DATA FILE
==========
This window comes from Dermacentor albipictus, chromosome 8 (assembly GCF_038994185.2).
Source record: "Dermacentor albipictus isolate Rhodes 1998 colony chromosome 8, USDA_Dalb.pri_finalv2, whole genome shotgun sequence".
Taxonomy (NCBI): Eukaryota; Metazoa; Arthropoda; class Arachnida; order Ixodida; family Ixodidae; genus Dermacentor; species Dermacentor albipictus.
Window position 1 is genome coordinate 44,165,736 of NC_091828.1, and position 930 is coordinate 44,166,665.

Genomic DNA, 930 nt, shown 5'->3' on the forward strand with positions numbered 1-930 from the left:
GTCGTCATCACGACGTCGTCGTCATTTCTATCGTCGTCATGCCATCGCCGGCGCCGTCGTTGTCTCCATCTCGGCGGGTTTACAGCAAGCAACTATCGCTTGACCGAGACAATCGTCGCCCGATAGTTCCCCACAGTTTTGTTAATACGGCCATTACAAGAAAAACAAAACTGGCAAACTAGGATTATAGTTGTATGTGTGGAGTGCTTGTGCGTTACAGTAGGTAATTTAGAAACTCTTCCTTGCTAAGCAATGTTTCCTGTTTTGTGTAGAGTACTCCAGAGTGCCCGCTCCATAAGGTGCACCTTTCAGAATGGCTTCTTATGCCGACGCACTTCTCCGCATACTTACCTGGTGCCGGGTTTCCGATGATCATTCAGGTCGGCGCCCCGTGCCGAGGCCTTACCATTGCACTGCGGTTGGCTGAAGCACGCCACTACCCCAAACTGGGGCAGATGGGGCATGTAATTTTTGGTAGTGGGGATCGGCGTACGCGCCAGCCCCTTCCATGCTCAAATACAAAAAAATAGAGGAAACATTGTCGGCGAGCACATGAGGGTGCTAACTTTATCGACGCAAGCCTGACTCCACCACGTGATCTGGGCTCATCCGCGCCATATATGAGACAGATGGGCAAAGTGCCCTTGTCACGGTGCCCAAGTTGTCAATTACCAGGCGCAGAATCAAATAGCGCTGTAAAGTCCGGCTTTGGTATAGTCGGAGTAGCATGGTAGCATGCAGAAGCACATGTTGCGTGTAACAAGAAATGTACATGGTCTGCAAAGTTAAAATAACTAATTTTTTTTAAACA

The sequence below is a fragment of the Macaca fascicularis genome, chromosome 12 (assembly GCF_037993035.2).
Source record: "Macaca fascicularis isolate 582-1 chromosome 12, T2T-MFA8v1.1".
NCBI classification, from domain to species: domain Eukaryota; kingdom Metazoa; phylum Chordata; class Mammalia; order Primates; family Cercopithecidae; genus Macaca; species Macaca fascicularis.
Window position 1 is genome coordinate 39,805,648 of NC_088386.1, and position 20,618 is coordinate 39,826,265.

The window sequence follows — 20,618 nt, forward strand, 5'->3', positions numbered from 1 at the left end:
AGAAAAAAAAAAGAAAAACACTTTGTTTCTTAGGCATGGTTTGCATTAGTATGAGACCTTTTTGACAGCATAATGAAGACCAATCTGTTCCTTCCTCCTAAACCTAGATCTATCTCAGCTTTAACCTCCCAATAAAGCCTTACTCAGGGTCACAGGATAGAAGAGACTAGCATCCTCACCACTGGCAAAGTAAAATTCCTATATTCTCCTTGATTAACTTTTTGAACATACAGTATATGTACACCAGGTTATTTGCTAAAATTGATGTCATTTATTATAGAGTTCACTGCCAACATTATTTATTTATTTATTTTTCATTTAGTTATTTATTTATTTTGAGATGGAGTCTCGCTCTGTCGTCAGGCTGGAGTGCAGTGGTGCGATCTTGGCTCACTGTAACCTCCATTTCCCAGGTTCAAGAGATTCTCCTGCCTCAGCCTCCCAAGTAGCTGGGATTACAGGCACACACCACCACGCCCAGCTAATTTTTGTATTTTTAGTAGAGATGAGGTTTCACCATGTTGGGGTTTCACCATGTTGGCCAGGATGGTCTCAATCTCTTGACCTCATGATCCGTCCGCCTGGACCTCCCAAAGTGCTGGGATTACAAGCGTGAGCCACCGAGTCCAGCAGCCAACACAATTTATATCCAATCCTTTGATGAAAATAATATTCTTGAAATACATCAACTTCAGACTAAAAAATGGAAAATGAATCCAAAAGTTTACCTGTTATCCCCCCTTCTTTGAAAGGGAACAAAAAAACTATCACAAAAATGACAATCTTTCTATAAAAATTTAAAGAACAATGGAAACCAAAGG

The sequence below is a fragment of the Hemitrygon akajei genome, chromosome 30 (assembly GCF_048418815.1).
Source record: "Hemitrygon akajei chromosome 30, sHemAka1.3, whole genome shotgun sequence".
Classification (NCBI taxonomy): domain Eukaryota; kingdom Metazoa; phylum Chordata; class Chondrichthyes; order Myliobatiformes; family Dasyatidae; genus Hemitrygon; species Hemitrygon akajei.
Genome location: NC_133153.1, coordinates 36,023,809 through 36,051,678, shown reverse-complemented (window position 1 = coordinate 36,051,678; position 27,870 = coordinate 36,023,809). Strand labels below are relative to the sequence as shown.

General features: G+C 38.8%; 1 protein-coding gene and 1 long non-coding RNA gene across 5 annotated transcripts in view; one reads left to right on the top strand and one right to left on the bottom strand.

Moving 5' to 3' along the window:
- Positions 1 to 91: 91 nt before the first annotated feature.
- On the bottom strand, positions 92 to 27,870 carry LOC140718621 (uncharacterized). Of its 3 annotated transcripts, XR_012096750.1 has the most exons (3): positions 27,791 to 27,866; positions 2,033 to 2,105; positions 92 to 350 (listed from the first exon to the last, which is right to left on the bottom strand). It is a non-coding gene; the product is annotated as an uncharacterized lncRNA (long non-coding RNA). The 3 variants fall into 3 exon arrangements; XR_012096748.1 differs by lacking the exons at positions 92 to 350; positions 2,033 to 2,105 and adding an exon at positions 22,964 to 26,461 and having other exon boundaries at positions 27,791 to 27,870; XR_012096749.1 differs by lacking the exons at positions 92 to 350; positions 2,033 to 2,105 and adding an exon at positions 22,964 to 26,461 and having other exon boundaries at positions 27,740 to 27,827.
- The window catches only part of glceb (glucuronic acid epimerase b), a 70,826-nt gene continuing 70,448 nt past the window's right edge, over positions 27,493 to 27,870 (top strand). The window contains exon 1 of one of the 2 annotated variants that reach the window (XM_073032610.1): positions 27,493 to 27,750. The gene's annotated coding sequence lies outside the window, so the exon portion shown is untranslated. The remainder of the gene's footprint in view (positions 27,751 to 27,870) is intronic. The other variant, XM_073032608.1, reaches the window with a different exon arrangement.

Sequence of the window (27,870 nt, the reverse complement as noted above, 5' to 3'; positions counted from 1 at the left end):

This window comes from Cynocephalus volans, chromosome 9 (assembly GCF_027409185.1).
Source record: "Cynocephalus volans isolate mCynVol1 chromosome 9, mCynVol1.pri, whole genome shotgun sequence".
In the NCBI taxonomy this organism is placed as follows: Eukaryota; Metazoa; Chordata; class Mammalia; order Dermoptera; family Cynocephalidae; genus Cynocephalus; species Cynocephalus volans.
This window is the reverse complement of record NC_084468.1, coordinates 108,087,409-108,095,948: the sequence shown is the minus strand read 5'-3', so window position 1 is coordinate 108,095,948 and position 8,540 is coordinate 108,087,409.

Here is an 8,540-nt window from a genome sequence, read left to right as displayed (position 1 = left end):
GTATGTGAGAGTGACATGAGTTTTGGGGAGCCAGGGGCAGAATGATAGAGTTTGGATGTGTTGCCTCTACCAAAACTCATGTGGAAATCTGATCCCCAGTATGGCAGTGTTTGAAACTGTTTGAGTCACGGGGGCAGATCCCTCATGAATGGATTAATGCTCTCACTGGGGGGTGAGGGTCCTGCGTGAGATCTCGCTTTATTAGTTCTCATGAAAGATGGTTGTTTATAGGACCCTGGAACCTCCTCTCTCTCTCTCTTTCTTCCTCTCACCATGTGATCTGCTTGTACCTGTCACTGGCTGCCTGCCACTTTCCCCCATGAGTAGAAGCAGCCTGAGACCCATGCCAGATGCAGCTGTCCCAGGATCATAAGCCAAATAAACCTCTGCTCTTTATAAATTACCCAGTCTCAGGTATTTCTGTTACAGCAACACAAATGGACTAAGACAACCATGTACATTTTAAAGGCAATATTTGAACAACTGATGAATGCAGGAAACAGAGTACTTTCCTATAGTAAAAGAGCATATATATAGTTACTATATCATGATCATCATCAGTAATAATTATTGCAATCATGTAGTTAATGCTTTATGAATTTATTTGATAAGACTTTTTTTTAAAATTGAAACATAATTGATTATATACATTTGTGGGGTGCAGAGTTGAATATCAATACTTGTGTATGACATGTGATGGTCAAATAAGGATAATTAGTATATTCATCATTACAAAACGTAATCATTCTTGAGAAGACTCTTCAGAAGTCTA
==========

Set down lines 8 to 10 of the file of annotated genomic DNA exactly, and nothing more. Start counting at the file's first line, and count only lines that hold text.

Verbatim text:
Source record: "Macaca fascicularis isolate 582-1 chromosome 12, T2T-MFA8v1.1".
NCBI classification, from domain to species: domain Eukaryota; kingdom Metazoa; phylum Chordata; class Mammalia; order Primates; family Cercopithecidae; genus Macaca; species Macaca fascicularis.
Window position 1 is genome coordinate 39,805,648 of NC_088386.1, and position 20,618 is coordinate 39,826,265.